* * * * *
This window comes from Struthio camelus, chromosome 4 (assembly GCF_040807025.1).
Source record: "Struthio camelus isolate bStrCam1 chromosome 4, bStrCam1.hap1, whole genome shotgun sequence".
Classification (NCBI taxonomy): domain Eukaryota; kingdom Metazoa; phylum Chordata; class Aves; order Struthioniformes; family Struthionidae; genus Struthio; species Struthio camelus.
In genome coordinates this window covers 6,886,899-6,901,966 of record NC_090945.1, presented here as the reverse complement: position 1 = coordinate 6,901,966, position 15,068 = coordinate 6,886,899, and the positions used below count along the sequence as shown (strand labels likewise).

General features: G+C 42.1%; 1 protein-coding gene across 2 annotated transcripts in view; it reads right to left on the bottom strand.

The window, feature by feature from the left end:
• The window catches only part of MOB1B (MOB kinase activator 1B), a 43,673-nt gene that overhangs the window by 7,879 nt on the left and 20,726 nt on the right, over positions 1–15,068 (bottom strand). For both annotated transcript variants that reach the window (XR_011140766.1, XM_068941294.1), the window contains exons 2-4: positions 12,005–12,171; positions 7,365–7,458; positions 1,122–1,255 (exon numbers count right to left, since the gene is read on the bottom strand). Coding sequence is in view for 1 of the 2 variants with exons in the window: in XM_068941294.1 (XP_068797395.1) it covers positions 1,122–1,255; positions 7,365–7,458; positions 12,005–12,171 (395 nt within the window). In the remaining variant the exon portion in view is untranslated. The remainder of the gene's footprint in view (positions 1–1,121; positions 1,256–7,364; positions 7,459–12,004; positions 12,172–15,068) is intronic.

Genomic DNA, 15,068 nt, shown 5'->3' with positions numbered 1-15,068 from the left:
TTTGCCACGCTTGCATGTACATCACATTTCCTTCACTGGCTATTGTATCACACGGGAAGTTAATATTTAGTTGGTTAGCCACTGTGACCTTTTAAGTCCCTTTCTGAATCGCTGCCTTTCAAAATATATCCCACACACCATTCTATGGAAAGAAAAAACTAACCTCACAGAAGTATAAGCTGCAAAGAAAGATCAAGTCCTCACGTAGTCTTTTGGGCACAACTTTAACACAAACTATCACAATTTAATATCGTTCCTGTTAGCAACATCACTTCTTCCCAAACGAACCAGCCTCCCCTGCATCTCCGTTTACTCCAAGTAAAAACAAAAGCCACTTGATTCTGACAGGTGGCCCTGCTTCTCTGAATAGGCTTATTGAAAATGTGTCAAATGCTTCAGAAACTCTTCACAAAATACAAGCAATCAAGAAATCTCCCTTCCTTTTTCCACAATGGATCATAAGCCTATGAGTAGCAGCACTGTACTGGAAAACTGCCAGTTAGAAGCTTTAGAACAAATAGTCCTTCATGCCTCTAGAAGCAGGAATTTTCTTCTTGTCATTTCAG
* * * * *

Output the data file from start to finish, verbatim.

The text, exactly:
This window comes from Struthio camelus, chromosome 4 (assembly GCF_040807025.1).
Source record: "Struthio camelus isolate bStrCam1 chromosome 4, bStrCam1.hap1, whole genome shotgun sequence".
Classification (NCBI taxonomy): domain Eukaryota; kingdom Metazoa; phylum Chordata; class Aves; order Struthioniformes; family Struthionidae; genus Struthio; species Struthio camelus.
In genome coordinates this window covers 6,886,899-6,901,966 of record NC_090945.1, presented here as the reverse complement: position 1 = coordinate 6,901,966, position 15,068 = coordinate 6,886,899, and the positions used below count along the sequence as shown (strand labels likewise).

General features: G+C 42.1%; 1 protein-coding gene across 2 annotated transcripts in view; it reads right to left on the bottom strand.

The window, feature by feature from the left end:
• The window catches only part of MOB1B (MOB kinase activator 1B), a 43,673-nt gene that overhangs the window by 7,879 nt on the left and 20,726 nt on the right, over positions 1–15,068 (bottom strand). For both annotated transcript variants that reach the window (XR_011140766.1, XM_068941294.1), the window contains exons 2-4: positions 12,005–12,171; positions 7,365–7,458; positions 1,122–1,255 (exon numbers count right to left, since the gene is read on the bottom strand). Coding sequence is in view for 1 of the 2 variants with exons in the window: in XM_068941294.1 (XP_068797395.1) it covers positions 1,122–1,255; positions 7,365–7,458; positions 12,005–12,171 (395 nt within the window). In the remaining variant the exon portion in view is untranslated. The remainder of the gene's footprint in view (positions 1–1,121; positions 1,256–7,364; positions 7,459–12,004; positions 12,172–15,068) is intronic.

Genomic DNA, 15,068 nt, shown 5'->3' with positions numbered 1-15,068 from the left:
TTTGCCACGCTTGCATGTACATCACATTTCCTTCACTGGCTATTGTATCACACGGGAAGTTAATATTTAGTTGGTTAGCCACTGTGACCTTTTAAGTCCCTTTCTGAATCGCTGCCTTTCAAAATATATCCCACACACCATTCTATGGAAAGAAAAAACTAACCTCACAGAAGTATAAGCTGCAAAGAAAGATCAAGTCCTCACGTAGTCTTTTGGGCACAACTTTAACACAAACTATCACAATTTAATATCGTTCCTGTTAGCAACATCACTTCTTCCCAAACGAACCAGCCTCCCCTGCATCTCCGTTTACTCCAAGTAAAAACAAAAGCCACTTGATTCTGACAGGTGGCCCTGCTTCTCTGAATAGGCTTATTGAAAATGTGTCAAATGCTTCAGAAACTCTTCACAAAATACAAGCAATCAAGAAATCTCCCTTCCTTTTTCCACAATGGATCATAAGCCTATGAGTAGCAGCACTGTACTGGAAAACTGCCAGTTAGAAGCTTTAGAACAAATAGTCCTTCATGCCTCTAGAAGCAGGAATTTTCTTCTTGTCATTTCAG